Skype for Business is one of the most versatile components of Microsoft Office 365. It evolved from Lync, the company's previous platform for multi-channel collaboration across chat, video and voice, and was branded with the name of one of Microsoft's biggest ever acquisitions.
The platform consolidates several essential functions into one convenient package:
With these features and integrations, Skype for Business is a top-notch collaboration suite. But what is the best way to deploy it within your organization?
Skype for Business deployment options: online versus on-premises
Like many other components of Office 365, Skype for Business can be deployed in the cloud, by using your own IT infrastructure or through a combination of the two. Each option has its benefits and drawbacks.
Skype for Business Online
This is the cloud-hosted version of Skype for Business. Like many other cloud services, it requires relatively little maintenance, but comes with the tradeoff of reduced control.
Skype for Business Online is the sensible choice if Office 365 already meets all your organizational requirements for technical and legal compliance. It has a few tradeoffs compared to the on-premises Skype for Business, server however, including more limited access to APIs and lack of persistent chat and Video Interop Server (VIS).
Since it is hosted in the cloud, it also cannot use a local private branch exchange (PBX) for dial-in conferencing, although it can tap into audio conferencing providers and public switched telephone networks. In fact, its PSTN implementation is directly managed by Microsoft, which simplifies administration and may lower costs since local infrastructure is not required.
Some dependencies in Exchange and SharePoint are also impossible to manage unless these applications as well as Skype for Business are located on-premises. Note that the shortcomings of Skype for Business Online are for the most part addressed elsewhere in Office 365. For example, Office 365 Groups and Microsoft Teams are both alternatives for persistent chat rooms. The latter app in particular may eventually subsume much of the functionality of Skype for Business for most end users.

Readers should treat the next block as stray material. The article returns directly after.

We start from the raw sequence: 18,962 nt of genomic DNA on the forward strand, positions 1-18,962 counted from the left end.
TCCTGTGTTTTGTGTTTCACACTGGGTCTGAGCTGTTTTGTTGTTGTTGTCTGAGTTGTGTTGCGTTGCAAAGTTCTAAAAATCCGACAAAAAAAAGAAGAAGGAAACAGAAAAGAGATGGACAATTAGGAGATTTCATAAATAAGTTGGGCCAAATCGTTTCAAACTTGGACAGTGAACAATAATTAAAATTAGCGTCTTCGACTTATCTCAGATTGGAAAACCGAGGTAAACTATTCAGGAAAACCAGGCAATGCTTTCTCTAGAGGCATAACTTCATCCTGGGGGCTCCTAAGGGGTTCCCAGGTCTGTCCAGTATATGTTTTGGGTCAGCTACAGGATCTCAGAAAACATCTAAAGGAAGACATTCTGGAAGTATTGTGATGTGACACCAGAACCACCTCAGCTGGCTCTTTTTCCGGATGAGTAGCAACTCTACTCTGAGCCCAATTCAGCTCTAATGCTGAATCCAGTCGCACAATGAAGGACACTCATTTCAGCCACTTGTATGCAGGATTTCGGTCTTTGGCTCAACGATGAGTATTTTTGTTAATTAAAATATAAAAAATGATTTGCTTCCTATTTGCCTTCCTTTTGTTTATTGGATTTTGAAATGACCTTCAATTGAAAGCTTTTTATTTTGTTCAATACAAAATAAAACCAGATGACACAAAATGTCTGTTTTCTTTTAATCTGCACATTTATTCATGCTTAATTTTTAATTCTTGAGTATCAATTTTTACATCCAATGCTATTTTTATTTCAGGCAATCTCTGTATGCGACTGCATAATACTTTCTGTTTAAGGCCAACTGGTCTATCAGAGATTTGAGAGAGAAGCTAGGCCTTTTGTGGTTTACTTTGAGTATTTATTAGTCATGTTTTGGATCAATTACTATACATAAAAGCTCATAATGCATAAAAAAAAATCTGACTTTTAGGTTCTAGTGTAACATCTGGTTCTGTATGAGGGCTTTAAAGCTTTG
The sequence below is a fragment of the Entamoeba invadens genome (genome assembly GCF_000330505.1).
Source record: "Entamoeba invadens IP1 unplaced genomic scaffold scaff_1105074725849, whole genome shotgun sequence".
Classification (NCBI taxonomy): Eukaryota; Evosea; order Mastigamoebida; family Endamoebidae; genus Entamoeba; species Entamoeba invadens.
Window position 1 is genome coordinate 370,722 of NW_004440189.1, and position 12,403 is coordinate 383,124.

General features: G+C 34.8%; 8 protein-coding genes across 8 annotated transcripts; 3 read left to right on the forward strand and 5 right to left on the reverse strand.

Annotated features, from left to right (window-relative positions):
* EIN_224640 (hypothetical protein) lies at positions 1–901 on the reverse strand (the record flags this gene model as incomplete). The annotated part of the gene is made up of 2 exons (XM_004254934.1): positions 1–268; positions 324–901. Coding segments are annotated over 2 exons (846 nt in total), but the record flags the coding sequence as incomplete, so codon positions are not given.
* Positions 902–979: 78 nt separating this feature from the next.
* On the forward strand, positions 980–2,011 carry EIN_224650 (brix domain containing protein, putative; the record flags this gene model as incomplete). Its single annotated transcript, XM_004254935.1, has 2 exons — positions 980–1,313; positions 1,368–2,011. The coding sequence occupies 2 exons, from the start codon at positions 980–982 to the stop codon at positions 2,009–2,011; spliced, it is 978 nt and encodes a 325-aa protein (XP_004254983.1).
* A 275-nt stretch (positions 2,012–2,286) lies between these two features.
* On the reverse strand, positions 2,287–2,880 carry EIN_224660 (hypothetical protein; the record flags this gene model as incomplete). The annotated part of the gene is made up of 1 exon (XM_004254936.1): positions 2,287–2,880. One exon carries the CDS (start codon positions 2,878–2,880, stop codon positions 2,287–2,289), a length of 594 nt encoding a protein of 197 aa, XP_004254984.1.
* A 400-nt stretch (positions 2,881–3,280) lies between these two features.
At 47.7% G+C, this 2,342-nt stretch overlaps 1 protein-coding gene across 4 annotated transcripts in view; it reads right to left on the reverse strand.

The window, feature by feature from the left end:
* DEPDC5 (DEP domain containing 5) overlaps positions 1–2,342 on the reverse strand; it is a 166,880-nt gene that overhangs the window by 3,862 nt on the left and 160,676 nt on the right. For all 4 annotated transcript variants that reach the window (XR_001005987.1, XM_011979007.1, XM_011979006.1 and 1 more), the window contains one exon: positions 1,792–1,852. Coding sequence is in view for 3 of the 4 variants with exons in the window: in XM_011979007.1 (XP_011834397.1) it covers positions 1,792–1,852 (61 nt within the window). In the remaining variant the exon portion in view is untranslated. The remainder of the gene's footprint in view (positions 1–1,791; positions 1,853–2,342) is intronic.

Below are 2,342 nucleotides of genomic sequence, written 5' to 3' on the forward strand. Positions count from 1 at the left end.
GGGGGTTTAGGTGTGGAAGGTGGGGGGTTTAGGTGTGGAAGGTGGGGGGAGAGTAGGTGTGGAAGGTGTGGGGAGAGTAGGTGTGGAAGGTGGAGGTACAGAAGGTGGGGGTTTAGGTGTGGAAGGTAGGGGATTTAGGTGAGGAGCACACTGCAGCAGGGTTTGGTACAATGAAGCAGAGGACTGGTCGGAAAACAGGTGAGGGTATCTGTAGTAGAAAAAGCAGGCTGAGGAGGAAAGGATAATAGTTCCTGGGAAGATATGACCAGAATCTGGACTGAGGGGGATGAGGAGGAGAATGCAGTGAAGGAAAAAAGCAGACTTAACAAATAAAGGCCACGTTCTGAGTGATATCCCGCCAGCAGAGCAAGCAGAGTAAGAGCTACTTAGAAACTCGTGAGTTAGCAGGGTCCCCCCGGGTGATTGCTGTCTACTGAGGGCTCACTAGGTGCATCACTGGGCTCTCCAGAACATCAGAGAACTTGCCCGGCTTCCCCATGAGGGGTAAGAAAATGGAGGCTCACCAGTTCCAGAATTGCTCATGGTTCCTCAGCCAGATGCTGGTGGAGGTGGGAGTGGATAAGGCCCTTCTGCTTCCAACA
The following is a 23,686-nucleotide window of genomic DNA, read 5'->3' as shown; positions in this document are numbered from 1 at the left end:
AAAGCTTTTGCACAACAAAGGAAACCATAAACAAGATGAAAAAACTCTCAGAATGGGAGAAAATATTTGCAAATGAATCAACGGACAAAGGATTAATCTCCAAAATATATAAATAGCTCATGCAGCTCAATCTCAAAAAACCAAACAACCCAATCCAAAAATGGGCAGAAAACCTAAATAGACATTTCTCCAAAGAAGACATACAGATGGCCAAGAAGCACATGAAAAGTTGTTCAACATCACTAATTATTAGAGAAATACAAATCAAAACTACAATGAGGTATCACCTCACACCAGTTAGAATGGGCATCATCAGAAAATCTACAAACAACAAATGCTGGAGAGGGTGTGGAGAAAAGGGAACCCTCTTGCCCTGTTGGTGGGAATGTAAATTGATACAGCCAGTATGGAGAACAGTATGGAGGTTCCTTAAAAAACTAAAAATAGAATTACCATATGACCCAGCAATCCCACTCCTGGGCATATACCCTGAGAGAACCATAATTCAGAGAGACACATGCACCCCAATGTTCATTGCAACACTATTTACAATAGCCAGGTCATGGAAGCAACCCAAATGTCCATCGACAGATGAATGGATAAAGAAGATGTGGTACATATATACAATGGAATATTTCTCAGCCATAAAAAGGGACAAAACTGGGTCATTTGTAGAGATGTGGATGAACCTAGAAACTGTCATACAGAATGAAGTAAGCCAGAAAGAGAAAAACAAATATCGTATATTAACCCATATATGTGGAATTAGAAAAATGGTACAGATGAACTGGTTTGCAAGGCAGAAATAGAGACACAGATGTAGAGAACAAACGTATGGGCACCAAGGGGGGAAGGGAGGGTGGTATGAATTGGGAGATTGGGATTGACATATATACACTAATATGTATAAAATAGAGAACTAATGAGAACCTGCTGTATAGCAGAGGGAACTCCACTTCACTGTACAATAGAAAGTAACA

Skype for Business Server
This is the proper name for an on-prem deployment of Skype for Business. Since it is deployed locally, Skype for Business Server is much more deeply integrated than Skype for Business Online, plus it allows for much more extensive control. Organizations that pick Server are exchanging the convenience of Online for direct oversight and, for some features, more advanced functionality.
"On-prem Skype for Business offers persistent chat."
On-prem Skype for Business offers persistent chat, VIS calls and full access to the platform's APIs for developers. It is also compatible with local PBX infrastructure. In other words, Skype for Business Server is like any other traditional IT system, except it integrates multiple forms of communication into a single platform.
Skype for Business Server requires much more oversight and maintenance than Skype for Business Online. It has minimum hardware and software requirements, governing everything from its CPU and memory to what versions of Windows Server and PowerShell it needs to function. Having experienced IT personnel is essential for managing such complexities.
Dive into Skype for Business at New Horizons Computer Learning Centers
There are numerous options out there for setting up and using Skype for Business. A certification from New Horizons Computer Learning Centers can set you up for a rewarding career handling the implementation of Office 365 or Skype for Business Server. Learn more by viewing the complete course listings, and also be sure to check out our webinars page for more insight into what we provide.